mus

Definition from Wiktionary, the free dictionary
Jump to navigation Jump to search
See also: Mus, muş, mūs, mús, müs, mûs, Muś, mus', mus., muS, MUS, Muş, -mus, and -muš

English[edit]

Noun[edit]

mus

  1. plural of mu

Anagrams[edit]


Afrikaans[edit]

Etymology[edit]

From Dutch muts, from Middle Dutch mutse.

Pronunciation[edit]

Noun[edit]

mus (plural musse)

  1. soft brimless hat, tuque

Basque[edit]

Etymology[edit]

From earlier mux, probably from French mouche (fly).[1] However, compare musu (kiss).[2][3]

Noun[edit]

mus inan

  1. (card games) A traditional Basque card game.

References[edit]

  1. ^ mus” in Diccionario de la lengua española, Vigésima tercera edición, Real Academia Española, 2014.
  2. ^ www.casino.es/mus/historia-mus/
  3. ^ Larramendi, Manuel (1754): Corografía de Guipuzcoa

Danish[edit]

Etymology[edit]

From Old Norse mús, from Proto-Germanic *mūs, from Proto-Indo-European *muh₂s.

Pronunciation[edit]

Noun[edit]

mus c (singular definite musen, plural indefinite mus)

  1. mouse (animal)
  2. mouse (for a computer)

Inflection[edit]

Derived terms[edit]


Dutch[edit]

Een paar mussen op een geliefde voederplaats. — A couple of sparrows on a favourite foraging location.
Dutch Wikipedia has an article on:
Wikipedia nl

Etymology[edit]

From Middle Dutch mussche, from Old Dutch musca, from Latin muscio, derived from musca (fly).

Cognate with Limburgish mösj, Central Franconian Mösch, Mesch, Luxembourgish Mësch.

Pronunciation[edit]

  • IPA(key): /mʏs/
  • (file)
  • Hyphenation: mus
  • Rhymes: -ʏs

Noun[edit]

mus f (plural mussen, diminutive musje n)

  1. sparrow, bird of the family Passeridae, especially of the genus Passer and a few smaller genera

Derived terms[edit]

Descendants[edit]

  • Afrikaans: mossie

French[edit]

Verb[edit]

mus

  1. first-person singular past historic of mouvoir
  2. second-person singular past historic of mouvoir

Participle[edit]

mus

  1. masculine plural of the past participle of mouvoir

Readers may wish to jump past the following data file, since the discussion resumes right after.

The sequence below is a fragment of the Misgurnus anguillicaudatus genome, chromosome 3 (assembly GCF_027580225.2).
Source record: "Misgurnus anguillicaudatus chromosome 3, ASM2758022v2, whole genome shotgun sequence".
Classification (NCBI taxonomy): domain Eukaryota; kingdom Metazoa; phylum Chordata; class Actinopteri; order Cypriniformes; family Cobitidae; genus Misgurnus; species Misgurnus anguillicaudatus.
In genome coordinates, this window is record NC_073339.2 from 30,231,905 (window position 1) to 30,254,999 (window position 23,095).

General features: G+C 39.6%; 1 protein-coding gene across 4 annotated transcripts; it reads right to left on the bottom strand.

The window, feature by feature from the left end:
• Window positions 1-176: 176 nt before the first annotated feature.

Interlingua[edit]

Noun[edit]

mus (plural muses)

  1. mouse
    Synonym: mure

Latin[edit]

Etymology[edit]

From Proto-Italic *mūs, from Proto-Indo-European *múh₂s. Cognates include Ancient Greek μῦς (mûs), Sanskrit मूष् (mū́ṣ), Old English mūs (English mouse), Proto-Slavic *myšь (Russian мышь (myšʹ)).

Pronunciation[edit]

Noun[edit]

mūs m or f (genitive mūris); third declension

  1. mouse, rat

Declension[edit]

Third-declension noun (i-stem).

Case Singular Plural
Nominative mūs mūrēs
Genitive mūris mūrium
Dative mūrī mūribus
Accusative mūrem mūrēs
mūrīs
Ablative mūre mūribus
Vocative mūs mūrēs

Derived terms[edit]

  • mūris montānus (mountain rat)
  • Descendants[edit]

    Anagrams[edit]

    References[edit]


    Lithuanian[edit]

    Pronunciation[edit]

    Pronoun[edit]

    mùs

    1. (first-person plural) accusative form of mes.

    Mauritian Creole[edit]

    Etymology[edit]

    From French mouche

    Noun[edit]

    mus

    1. fly

    References[edit]

    • Baker, Philip & Hookoomsing, Vinesh Y. 1987. Dictionnaire de créole mauricien. Morisyen – English – Français

    Middle English[edit]

    Noun[edit]

    mus

    1. Alternative form of mous

    Northern Sami[edit]

    Pronunciation[edit]

    • (Kautokeino) IPA(key): /ˈmuːs/

    Pronoun[edit]

    mūs

    1. locative of mun

    Norwegian Bokmål[edit]

    Norwegian Wikipedia has an article on:
    Wikipedia no

    Etymology[edit]

    From Old Norse mús.

    Pronunciation[edit]

    Noun[edit]

    mus m or f (definite singular musen or musa, indefinite plural mus, definite plural musene)

    1. mouse (rodent)
    2. mouse (computing)
    3. (colloquial, vulgar, anatomy) pussy (female genitalia)

    Derived terms[edit]

    References[edit]


    Norwegian Nynorsk[edit]

    Norwegian Nynorsk Wikipedia has an article on:
    Wikipedia nn
    Norwegian Nynorsk Wikipedia has an article on:
    Wikipedia nn

    Etymology[edit]

    From Old Norse mús (nominative and accusative plurals mýss), from Proto-Germanic *mūs, from Proto-Indo-European *muh₂s. The computing sense is a semantic loan from English mouse, a coinage.

    Germanic cognates include Icelandic mús, Faroese mús, Danish mus, Swedish mus, German Maus, German Low German Muus, Dutch muis, and English mouse. Indo-European cognates include Albanian mi, Ancient Greek μῦς (mûs), Armenian մուկ (muk), Hindi मूस (mūs), Latin mūs, Persian موش, and Russian мышь (myšʹ).